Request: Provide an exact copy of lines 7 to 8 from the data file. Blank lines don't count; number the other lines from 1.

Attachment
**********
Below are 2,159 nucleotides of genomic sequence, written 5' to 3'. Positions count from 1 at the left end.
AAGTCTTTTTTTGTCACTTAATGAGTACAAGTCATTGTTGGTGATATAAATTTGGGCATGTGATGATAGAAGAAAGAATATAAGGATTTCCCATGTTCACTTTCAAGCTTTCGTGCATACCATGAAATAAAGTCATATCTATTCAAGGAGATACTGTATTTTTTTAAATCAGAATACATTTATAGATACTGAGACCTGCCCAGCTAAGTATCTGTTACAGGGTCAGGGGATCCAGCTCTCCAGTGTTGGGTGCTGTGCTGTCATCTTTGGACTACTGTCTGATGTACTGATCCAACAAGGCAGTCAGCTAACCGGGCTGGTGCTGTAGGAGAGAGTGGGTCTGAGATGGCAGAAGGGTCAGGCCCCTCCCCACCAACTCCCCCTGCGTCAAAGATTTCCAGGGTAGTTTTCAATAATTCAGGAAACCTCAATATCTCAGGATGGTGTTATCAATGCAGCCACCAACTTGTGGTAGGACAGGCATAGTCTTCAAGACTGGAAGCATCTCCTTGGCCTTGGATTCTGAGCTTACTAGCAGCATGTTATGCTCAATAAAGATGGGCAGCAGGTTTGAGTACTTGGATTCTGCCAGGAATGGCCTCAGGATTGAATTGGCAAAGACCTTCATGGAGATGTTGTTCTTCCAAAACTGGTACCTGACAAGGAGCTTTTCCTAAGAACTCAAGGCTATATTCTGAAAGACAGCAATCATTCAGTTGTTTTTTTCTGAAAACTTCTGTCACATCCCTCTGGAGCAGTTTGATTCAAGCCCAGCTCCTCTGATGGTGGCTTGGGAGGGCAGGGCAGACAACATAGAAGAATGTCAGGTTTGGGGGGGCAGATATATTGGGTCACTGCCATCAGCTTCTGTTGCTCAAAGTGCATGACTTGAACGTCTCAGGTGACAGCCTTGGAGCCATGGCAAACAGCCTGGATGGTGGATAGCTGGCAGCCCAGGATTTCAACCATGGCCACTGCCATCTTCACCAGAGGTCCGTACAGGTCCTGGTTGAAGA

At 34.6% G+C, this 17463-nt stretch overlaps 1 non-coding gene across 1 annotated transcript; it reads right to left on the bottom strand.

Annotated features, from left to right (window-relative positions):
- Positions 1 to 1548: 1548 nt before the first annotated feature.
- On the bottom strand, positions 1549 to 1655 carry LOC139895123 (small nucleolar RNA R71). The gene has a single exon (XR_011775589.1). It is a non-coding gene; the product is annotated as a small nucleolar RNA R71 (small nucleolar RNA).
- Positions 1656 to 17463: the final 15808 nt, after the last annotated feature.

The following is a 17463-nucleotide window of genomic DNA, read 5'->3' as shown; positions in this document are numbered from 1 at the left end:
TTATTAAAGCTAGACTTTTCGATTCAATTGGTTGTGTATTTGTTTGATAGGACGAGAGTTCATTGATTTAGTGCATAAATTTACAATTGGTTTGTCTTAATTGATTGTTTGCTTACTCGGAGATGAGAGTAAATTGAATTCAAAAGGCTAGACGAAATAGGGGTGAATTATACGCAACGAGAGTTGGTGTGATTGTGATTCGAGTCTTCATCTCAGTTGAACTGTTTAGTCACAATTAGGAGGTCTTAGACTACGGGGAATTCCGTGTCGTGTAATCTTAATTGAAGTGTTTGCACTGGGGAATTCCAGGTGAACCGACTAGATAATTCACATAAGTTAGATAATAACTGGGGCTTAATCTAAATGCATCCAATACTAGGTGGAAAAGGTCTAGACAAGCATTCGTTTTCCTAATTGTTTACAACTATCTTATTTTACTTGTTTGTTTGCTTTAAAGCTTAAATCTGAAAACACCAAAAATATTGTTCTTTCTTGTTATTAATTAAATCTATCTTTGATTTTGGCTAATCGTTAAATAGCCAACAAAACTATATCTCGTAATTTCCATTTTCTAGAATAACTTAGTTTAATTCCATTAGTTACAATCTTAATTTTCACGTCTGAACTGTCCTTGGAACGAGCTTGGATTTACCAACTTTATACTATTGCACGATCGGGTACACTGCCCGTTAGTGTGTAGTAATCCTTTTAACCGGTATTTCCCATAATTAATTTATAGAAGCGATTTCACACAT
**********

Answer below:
- Positions 1656 to 17463: the final 15808 nt, after the last annotated feature.

The following is a 17463-nucleotide window of genomic DNA, read 5'->3' as shown; positions in this document are numbered from 1 at the left end: